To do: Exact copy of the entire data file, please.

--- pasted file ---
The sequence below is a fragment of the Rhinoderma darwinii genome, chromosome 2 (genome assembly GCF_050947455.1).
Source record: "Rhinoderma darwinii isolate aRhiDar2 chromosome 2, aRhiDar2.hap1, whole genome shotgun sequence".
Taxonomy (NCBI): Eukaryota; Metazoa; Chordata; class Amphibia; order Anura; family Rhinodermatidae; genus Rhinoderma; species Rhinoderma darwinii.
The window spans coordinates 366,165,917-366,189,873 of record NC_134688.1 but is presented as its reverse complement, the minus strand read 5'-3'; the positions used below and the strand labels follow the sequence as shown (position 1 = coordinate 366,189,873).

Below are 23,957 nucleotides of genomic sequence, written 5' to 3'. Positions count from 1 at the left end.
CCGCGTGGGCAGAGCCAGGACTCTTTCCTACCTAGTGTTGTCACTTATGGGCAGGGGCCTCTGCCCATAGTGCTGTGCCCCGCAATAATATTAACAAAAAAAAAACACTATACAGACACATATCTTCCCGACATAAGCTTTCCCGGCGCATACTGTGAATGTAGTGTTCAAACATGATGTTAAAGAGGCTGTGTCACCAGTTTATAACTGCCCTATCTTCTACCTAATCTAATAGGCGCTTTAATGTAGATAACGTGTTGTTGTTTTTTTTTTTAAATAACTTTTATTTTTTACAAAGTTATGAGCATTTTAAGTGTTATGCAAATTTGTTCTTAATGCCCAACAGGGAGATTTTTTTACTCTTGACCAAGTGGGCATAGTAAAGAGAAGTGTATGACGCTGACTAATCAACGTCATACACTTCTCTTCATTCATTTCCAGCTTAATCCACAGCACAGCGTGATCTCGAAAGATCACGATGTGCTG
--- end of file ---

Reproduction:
The sequence below is a fragment of the Rhinoderma darwinii genome, chromosome 2 (genome assembly GCF_050947455.1).
Source record: "Rhinoderma darwinii isolate aRhiDar2 chromosome 2, aRhiDar2.hap1, whole genome shotgun sequence".
Taxonomy (NCBI): Eukaryota; Metazoa; Chordata; class Amphibia; order Anura; family Rhinodermatidae; genus Rhinoderma; species Rhinoderma darwinii.
The window spans coordinates 366,165,917-366,189,873 of record NC_134688.1 but is presented as its reverse complement, the minus strand read 5'-3'; the positions used below and the strand labels follow the sequence as shown (position 1 = coordinate 366,189,873).

Below are 23,957 nucleotides of genomic sequence, written 5' to 3'. Positions count from 1 at the left end.
CCGCGTGGGCAGAGCCAGGACTCTTTCCTACCTAGTGTTGTCACTTATGGGCAGGGGCCTCTGCCCATAGTGCTGTGCCCCGCAATAATATTAACAAAAAAAAAACACTATACAGACACATATCTTCCCGACATAAGCTTTCCCGGCGCATACTGTGAATGTAGTGTTCAAACATGATGTTAAAGAGGCTGTGTCACCAGTTTATAACTGCCCTATCTTCTACCTAATCTAATAGGCGCTTTAATGTAGATAACGTGTTGTTGTTTTTTTTTTTAAATAACTTTTATTTTTTACAAAGTTATGAGCATTTTAAGTGTTATGCAAATTTGTTCTTAATGCCCAACAGGGAGATTTTTTTACTCTTGACCAAGTGGGCATAGTAAAGAGAAGTGTATGACGCTGACTAATCAACGTCATACACTTCTCTTCATTCATTTCCAGCTTAATCCACAGCACAGCGTGATCTCGAAAGATCACGATGTGCTG